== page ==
There’s a pub in Todmorden, West Yorkshire that serves Bangkok-style Thai food and has hosted performances from British techno legend Andrew Weatherall and Andy Votel of Four Tet. It runs UFO-spotting meetings and patrons sometimes stay overnight in the upstairs gig room, provided they have brought their own sleeping bags—and a dose of skepticism. It is apparently one of the small market town's most haunted buildings.
This unique experience comes courtesy of The Golden Lion, which, until three years ago, stood empty following devastating floods in the region in 2012.
Taken over by business partners and couple, landlady Matthanee Nilavongse and local promoter Richard Walker, The Golden Lion is a statistical anomaly, a rare success story at a time when pubs close every week due to spiralling licence fees and declining customer bases. The Golden Lion is a shining example of small town ingenuity and community spirit.
“Because it’s at the end of Calderdale Council’s jurisdiction, the council don’t like investing in Todmorden and there’s a feeling of being unwanted,” says Walker. “So what we do is, we get on with it ourselves.”
After a stint in the navy aged 16, Walker was an active member of the free party scene, throwing raves in fields until the 1994 Criminal Justice and Public Order Act and ensuing clampdowns forced him to find a different way of life. Initially only planning to stay in Todmorden for a few days on his way up to Scotland, Walker has now lived in the town for 22 years. Training as a nurse, he eventually found a long-term career working for social services, while running promotions company White Rabbit on the side.
“I’d already built up a bit of a rep putting on gigs at the Trades Club [in neighbouring Hebden Bridge],” he explains, when asked how The Golden Lion became so popular with musicians. “If we hadn’t had that, then I think we’d have struggled,” he adds.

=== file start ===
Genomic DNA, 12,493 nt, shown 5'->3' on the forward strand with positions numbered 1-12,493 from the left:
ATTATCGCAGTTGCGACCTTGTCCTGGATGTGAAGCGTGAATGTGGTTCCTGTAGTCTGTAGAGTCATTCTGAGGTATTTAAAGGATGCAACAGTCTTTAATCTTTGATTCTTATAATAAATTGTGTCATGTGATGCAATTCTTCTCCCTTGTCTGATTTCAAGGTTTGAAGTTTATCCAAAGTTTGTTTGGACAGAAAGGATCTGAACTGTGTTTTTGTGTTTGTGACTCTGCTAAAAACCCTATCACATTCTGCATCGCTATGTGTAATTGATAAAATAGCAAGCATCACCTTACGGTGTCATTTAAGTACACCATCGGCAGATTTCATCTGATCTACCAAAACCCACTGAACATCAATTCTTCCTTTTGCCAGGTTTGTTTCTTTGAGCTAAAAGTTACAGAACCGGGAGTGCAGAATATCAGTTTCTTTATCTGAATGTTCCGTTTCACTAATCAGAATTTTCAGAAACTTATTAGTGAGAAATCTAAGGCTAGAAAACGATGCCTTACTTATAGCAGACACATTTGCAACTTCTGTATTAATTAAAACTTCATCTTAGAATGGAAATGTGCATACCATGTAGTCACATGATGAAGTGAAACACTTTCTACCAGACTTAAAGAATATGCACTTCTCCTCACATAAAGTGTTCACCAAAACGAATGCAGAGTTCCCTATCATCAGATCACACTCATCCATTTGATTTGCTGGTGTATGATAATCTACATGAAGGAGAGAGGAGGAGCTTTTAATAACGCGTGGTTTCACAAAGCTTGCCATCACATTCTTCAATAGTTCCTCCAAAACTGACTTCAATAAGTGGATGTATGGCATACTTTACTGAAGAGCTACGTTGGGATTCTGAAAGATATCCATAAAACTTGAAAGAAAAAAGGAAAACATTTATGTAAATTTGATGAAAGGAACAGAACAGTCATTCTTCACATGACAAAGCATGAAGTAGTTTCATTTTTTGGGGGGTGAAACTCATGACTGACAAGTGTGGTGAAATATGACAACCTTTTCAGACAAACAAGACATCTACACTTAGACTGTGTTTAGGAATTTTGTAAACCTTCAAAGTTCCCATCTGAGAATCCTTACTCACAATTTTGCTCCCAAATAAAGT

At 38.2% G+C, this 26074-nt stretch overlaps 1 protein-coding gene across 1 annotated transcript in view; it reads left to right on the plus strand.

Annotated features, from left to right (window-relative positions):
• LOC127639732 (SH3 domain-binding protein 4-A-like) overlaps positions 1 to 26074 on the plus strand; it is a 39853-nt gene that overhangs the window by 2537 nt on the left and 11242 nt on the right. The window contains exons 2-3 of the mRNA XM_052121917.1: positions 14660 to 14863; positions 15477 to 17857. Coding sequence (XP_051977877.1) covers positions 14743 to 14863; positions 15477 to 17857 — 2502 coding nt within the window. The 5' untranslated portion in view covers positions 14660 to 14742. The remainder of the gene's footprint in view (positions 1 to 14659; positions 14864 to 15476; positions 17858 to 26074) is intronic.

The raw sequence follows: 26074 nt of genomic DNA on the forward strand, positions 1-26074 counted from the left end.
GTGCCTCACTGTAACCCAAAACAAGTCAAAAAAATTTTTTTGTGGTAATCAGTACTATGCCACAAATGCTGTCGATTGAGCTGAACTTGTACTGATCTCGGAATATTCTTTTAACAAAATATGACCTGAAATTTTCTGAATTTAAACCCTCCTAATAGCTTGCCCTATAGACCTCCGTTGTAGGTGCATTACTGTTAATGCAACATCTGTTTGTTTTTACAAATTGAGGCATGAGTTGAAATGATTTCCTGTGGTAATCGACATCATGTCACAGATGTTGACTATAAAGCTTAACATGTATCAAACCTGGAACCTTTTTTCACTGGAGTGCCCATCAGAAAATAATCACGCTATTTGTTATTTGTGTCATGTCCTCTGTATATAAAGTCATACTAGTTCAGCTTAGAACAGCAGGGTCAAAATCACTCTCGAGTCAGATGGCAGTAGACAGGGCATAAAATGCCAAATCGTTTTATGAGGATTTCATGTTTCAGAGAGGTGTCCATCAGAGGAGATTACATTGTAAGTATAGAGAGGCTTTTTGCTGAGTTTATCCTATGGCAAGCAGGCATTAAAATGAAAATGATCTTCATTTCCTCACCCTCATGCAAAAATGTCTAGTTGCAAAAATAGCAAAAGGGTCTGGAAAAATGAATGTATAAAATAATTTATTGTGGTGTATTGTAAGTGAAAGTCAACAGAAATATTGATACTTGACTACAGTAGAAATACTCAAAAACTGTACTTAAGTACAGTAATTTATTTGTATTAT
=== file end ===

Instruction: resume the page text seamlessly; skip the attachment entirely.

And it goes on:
While Walker isn’t sure exactly when the pub was built nor how many staff it employs, his passion and attention to detail becomes evident when he takes me upstairs to see the 70-capacity gig room, where obscure psychedelic bands can make use of the pub’s personal backline, thus keeping ticket prices low. Walker has also constructed a floating DJ booth “so the needles don’t stick, built purely for Russ (Marland),” whose expectation-defying club night Out in the Sticks he credits with inspiring his own forays into promoting in West Yorkshire. The Golden Lion has also hosted Manchester icons Justin Robertson and Mr. Scruff, who was so impressed with the pub that he donated his fee to improve the venue’s tech spec.
Mr. Scruff was so impressed with the pub that he donated his fee to improve the venue’s tech spec.
Bangkok-hailing Nilavongse moved to the UK in 2004 to study for a Master’s in art, but crippling university fees meant she ended up working 90-hour weeks in Thai restaurants across the country, until settling in a managerial role in Hebden Bridge. Made redundant after the restaurant’s owners enlisted the help of their family in 2010, Nilavongse decided to start a Thai tapas joint at another Todmorden pub, the Three Wise Monkeys. Walker, who wasn’t romantically involved with Nilavongse at this point, had recently been employed as resident DJ there.
“I said to the guys, ‘She’s going to fuck this up for all of us because you’re going to have people eating and no one is going to want to listen to us.’ But she said, ‘It’ll work,’ and it did.”
With only room for 30 covers and an average of 100 customers a night, Nilavongse soon outgrew the Three Wise Monkeys. Initially taking The Golden Lion on by herself, she was keen to give others the same opportunity she’d been afforded, handing over her kitchen to pop-ups such as local vegan food company Beets & Beans.
“In this valley, it’s so difficult when you’re about 30-years-old, you’ve got no job, and you want to start your own business,” Nilavongse says. “You haven’t got funding, you haven’t got anyone to support you. After the pop-ups have trialled their ideas here they know what they’re doing and can open their own place and move on.”
As well as supporting fledgling businesses, Nilavongse is an active member of the community, helping to cook food for the homeless at the local Unitarian church and running a pay-what-you-like kitchen on Christmas Day.
“If you’re a mum with three kids, you can’t afford to go out all the time so sometimes people bring their own food and we grill and then share,” she says.
Nilavongse’s kindness was reciprocated when The Golden Lion flooded again on Boxing Day, less than a year after re-opening. Community members helped to clean the pub in time for a New Year’s Eve party.